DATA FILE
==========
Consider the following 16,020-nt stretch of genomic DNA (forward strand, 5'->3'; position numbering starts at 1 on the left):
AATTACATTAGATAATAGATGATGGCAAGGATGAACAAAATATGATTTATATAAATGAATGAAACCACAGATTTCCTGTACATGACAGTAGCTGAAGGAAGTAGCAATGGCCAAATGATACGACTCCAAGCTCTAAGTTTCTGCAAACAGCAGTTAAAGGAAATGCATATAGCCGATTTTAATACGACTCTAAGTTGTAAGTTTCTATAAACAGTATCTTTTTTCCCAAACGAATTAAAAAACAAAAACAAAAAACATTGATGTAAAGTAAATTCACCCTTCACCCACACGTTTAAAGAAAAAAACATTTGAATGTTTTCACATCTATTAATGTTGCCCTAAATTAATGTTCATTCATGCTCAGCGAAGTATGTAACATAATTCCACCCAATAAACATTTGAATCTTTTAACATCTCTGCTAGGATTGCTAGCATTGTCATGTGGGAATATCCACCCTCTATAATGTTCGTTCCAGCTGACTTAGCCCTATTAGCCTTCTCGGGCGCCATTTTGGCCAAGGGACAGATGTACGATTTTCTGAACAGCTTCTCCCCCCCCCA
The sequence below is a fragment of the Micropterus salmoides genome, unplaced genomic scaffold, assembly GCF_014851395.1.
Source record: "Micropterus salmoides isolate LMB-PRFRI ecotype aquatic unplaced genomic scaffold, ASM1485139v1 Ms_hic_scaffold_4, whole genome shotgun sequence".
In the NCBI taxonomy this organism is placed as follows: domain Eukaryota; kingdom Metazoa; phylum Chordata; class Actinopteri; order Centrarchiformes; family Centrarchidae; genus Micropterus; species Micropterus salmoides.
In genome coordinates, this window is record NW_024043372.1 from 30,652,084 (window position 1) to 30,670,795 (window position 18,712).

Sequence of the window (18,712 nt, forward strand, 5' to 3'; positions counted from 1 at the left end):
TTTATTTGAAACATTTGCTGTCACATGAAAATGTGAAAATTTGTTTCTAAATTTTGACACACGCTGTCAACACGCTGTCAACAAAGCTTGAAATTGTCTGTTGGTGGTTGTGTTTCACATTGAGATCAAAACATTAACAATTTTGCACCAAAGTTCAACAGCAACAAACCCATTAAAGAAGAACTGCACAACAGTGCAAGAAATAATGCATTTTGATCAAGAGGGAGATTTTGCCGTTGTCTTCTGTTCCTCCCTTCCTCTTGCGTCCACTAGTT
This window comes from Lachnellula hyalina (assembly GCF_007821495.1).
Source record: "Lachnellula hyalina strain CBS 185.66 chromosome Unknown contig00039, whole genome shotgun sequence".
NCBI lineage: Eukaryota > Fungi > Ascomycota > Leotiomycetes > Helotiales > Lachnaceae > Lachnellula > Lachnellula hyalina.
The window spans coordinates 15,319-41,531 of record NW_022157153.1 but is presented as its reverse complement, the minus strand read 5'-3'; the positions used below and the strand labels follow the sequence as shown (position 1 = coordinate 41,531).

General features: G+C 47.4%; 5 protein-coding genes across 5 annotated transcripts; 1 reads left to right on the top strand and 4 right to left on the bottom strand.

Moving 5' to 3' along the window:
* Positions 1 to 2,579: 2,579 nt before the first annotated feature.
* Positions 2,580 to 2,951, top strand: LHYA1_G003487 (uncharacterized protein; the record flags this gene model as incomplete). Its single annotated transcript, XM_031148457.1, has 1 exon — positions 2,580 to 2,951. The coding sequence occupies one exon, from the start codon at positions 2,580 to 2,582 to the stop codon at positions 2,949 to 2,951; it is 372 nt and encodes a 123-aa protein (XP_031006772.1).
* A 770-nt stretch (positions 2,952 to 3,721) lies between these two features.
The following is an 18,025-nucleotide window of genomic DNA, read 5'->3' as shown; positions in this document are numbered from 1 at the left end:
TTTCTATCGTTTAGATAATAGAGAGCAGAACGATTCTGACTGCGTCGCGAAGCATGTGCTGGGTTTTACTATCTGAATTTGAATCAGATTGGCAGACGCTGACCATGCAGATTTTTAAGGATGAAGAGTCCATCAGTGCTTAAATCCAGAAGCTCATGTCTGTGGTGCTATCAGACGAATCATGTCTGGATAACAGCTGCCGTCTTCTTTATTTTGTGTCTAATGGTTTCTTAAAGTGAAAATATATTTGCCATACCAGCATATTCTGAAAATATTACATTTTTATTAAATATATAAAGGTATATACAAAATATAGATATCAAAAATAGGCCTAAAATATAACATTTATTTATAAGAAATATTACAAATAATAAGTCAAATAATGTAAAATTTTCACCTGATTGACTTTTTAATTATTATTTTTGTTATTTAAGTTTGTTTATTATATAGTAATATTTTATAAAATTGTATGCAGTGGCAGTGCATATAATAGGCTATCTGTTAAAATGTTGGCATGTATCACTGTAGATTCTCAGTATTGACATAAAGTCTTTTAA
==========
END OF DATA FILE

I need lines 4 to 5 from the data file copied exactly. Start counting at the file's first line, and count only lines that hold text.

Source record: "Micropterus salmoides isolate LMB-PRFRI ecotype aquatic unplaced genomic scaffold, ASM1485139v1 Ms_hic_scaffold_4, whole genome shotgun sequence".
In the NCBI taxonomy this organism is placed as follows: domain Eukaryota; kingdom Metazoa; phylum Chordata; class Actinopteri; order Centrarchiformes; family Centrarchidae; genus Micropterus; species Micropterus salmoides.